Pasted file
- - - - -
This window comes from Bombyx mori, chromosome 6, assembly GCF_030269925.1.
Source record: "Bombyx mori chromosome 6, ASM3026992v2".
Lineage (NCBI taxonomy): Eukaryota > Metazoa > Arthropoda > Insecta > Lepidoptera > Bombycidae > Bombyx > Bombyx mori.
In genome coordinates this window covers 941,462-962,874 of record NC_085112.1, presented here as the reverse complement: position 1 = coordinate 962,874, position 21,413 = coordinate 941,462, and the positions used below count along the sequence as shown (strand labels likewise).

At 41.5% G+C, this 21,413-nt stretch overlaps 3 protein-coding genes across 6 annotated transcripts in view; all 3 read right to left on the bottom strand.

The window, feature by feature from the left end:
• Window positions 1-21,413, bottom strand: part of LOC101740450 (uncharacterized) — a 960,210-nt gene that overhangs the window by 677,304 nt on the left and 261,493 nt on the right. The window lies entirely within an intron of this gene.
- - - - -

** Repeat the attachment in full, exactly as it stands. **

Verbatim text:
This window comes from Bombyx mori, chromosome 6, assembly GCF_030269925.1.
Source record: "Bombyx mori chromosome 6, ASM3026992v2".
Lineage (NCBI taxonomy): Eukaryota > Metazoa > Arthropoda > Insecta > Lepidoptera > Bombycidae > Bombyx > Bombyx mori.
In genome coordinates this window covers 941,462-962,874 of record NC_085112.1, presented here as the reverse complement: position 1 = coordinate 962,874, position 21,413 = coordinate 941,462, and the positions used below count along the sequence as shown (strand labels likewise).

At 41.5% G+C, this 21,413-nt stretch overlaps 3 protein-coding genes across 6 annotated transcripts in view; all 3 read right to left on the bottom strand.

The window, feature by feature from the left end:
• Window positions 1-21,413, bottom strand: part of LOC101740450 (uncharacterized) — a 960,210-nt gene that overhangs the window by 677,304 nt on the left and 261,493 nt on the right. The window lies entirely within an intron of this gene.